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montauk - Two Coasts One Ocean 1

If you’re at all in love with the ocean, then continue reading, because the Surfrider Foundation, for those who may not know, might just be one of the best at cleaning up your most loved summer getaways. The Surfrider Foundation is a non-profit environmental organization focused on the protection and enjoyment of the world’s oceans, waves and beaches. This weekend they will be kicking off a national effort to celebrate its network of coastal activists with a fundraising event, Two Coasts: One Ocean, in Montauk, NY. Tomorrow night’s (Saturday, August 8th) festivities will be held at a private residence with sweeping views of the sea. With guests expecting a laid-back, chic experience with the evenings soundtracks provided by DJ Tennessee Thomas and DJ KK (AKA Keala Kennelly), plus an amazing auction with proceeds going towards Surfrider.

For this little beachfront town, located on the easternmost tip of Long Island, where both social and commercial life revolves so much around the ocean, clean water and clean oceans is essential to the community’s livelihood. It’s no wonder so many amazing New York water lovers have signed on as hosts. If you can score a coveted ticket to this event, you’re sure to be in good company. Photographer Bruce Weber, model Carolyn Murphy, actor Adrian Grenier, filmmaker Mikey DeTemple, fashion consultants Julie Gilhart and Valerie Boster, culture curator Timothee Verrecchia, not to mention hotelier Sean MacPherson and pro surfers Quincy Davis and Balaram Stack will be just a few of the fabulous people who are hosting the evening.

“Montauk is the perfect venue to highlight and celebrate the critical work and success of our chapter network.“ said Chad Nelsen, Surfrider CEO. “Our Long Island chapter regularly hosts beach cleanups and maintains an all-volunteer water quality monitoring program, making them indispensable and essential to the safety and health of our coast.”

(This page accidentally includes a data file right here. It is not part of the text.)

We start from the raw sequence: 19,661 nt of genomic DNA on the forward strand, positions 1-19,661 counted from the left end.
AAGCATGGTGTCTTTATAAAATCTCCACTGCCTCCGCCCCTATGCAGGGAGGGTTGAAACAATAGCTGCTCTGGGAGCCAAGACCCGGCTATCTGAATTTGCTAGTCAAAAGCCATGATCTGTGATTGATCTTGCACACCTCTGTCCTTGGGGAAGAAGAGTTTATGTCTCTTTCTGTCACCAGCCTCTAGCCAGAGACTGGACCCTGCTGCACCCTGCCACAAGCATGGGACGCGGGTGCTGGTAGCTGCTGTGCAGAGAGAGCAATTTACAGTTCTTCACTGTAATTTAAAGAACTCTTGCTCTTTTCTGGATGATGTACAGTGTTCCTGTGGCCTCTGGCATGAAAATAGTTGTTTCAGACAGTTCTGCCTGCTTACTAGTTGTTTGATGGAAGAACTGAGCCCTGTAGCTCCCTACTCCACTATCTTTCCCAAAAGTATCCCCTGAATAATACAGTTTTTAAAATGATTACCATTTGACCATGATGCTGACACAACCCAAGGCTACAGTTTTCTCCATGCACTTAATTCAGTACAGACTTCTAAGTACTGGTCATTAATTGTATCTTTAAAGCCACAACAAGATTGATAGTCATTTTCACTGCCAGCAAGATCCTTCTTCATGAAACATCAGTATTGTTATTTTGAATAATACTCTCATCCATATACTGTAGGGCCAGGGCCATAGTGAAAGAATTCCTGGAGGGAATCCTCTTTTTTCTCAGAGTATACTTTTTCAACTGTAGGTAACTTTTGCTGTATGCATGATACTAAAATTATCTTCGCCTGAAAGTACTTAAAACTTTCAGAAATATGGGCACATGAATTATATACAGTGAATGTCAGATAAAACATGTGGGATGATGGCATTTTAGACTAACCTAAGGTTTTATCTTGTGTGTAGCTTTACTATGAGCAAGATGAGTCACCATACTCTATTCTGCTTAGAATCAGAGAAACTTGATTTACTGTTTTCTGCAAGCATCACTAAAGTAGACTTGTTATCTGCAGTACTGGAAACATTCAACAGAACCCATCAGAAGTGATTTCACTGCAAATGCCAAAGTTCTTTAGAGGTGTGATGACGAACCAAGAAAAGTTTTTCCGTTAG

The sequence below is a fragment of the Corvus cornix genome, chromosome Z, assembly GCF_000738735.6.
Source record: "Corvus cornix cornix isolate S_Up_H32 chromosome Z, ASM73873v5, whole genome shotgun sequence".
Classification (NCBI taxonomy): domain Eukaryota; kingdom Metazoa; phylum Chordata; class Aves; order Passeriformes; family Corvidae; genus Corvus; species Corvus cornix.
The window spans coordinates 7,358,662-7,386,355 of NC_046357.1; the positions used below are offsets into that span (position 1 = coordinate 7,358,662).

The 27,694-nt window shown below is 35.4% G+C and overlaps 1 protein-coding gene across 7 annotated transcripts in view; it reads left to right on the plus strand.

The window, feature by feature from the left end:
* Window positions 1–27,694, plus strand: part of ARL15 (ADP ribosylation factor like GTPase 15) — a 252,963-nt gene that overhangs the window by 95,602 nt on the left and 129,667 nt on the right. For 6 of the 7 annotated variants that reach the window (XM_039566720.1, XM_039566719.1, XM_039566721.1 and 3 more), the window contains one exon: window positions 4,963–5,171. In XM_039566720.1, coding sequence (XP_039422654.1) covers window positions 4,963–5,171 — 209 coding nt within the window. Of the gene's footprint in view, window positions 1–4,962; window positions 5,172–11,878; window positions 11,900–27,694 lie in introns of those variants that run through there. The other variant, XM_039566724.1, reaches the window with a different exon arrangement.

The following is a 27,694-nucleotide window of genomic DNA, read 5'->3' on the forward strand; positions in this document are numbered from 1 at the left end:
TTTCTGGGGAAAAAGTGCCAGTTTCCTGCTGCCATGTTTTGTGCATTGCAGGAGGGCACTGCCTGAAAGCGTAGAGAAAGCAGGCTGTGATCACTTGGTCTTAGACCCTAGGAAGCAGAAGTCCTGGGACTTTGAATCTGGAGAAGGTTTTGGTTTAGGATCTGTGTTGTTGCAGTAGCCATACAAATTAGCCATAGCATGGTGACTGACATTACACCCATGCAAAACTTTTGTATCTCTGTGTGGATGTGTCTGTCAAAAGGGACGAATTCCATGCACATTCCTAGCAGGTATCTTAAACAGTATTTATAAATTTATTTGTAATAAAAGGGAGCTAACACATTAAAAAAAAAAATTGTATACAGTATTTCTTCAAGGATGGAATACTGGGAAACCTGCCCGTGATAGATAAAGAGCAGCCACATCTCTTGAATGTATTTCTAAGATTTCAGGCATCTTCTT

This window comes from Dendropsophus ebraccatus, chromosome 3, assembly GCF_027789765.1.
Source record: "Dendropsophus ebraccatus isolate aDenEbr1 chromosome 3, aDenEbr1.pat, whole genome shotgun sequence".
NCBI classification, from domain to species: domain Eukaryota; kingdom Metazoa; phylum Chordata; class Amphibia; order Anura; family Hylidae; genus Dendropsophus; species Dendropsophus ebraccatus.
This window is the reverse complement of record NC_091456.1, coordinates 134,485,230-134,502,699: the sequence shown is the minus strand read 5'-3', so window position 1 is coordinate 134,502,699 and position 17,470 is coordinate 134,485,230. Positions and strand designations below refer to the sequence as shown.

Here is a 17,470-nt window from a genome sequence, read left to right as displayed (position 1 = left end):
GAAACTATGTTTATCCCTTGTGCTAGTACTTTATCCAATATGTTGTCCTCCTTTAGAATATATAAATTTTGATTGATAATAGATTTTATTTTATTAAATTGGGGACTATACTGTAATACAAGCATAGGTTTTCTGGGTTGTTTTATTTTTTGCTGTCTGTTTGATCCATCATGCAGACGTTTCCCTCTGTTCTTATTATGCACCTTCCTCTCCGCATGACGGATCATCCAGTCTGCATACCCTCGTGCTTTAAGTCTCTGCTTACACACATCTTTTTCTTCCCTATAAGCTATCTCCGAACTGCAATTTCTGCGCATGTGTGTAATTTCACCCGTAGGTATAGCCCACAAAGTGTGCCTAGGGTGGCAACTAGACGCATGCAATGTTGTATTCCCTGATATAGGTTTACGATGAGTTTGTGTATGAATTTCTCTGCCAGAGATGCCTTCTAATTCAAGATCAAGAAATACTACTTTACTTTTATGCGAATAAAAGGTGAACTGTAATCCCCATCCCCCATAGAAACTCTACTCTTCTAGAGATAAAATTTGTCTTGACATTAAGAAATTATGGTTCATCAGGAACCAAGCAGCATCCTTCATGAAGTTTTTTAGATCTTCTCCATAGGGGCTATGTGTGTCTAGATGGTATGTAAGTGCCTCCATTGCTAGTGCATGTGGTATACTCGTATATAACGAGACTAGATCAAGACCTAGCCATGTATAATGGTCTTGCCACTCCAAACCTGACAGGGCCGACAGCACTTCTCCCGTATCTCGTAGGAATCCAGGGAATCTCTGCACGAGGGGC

Earlier this week we sat down with Chad for a little chat to hear more about his passions, his vision for Surfrider and the issue of plastic soup.


Chad Nelsen, CEO Surfrider Foundation


Surf Collective: How did it all start?
Chad Nelsen: Surfrider got its start more than 30 years ago in Malibu when a group of surfers fought a poorly planned project that was impacting their favorite wave at Surfrider beach.  Since then, the Surfrider Foundation has evolved into one of the largest volunteer-activist networks dedicated to protecting our coasts.  While our focus has expanded beyond protecting more than surfing waves, one thing remains the same: our founders were everyday people and so is our network, who take action because they love their beaches.

Our chapter network continues to grow – that growth was and is organic – and evolve as the challenges to our coast have changed over time. 

SC: What inspires you about the ocean?
CN:  I grew up on the coast surfing, swimming and fishing, and eventually got my first job as an ocean lifeguard in Laguna Beach. These formative experiences gave me both love and respect for the power and fragility of the ocean.

SC: This might be difficult to answer, but which ocean has the biggest piece of your heart? and why?
CN:  The small pocket coves of Laguna Beach, my hometown.

SC: What’s your vision for Surfrider and how you see it impacting our coastal areas and oceans?
CN: When I took over the reins as CEO last Fall, our team developed a five-year growth strategy designed to ultimately meet the challenges we are facing along our coasts.  The growth in revenue and stature would provide complete support to our national chapter network. Our vision is to protect 100% of the coasts through a fully supported and robust chapter network. And for Surfrider to realize this aggressive goal, that we cannot go at alone.  We must find more passionate activists to join and support our network.  Today Surfrider is not at the capacity we need to fully protect our coasts and we won’t stop until we get to 100%.

SC: If people only take one thing away from this feature, what would you want that to be?
CN: The beaches belong to all of us, and we must protect them from the issues that face them everyday. Our ocean faces many issues, one of them being plastic pollution. It is turning into plastic soup with plastic being the most “popular” marine litter. So, every one of us should say no to plastic – from plastic bags to plastic water bottles. It is a simple change that can make a difference.

If you’re a water lover, and are planning to be in Montauk tomorrow night, you have no excuse, please come by and help us raise money to support the great work that Surfrider and the local chapters are doing.

You can purchase a ticket to the event HERE.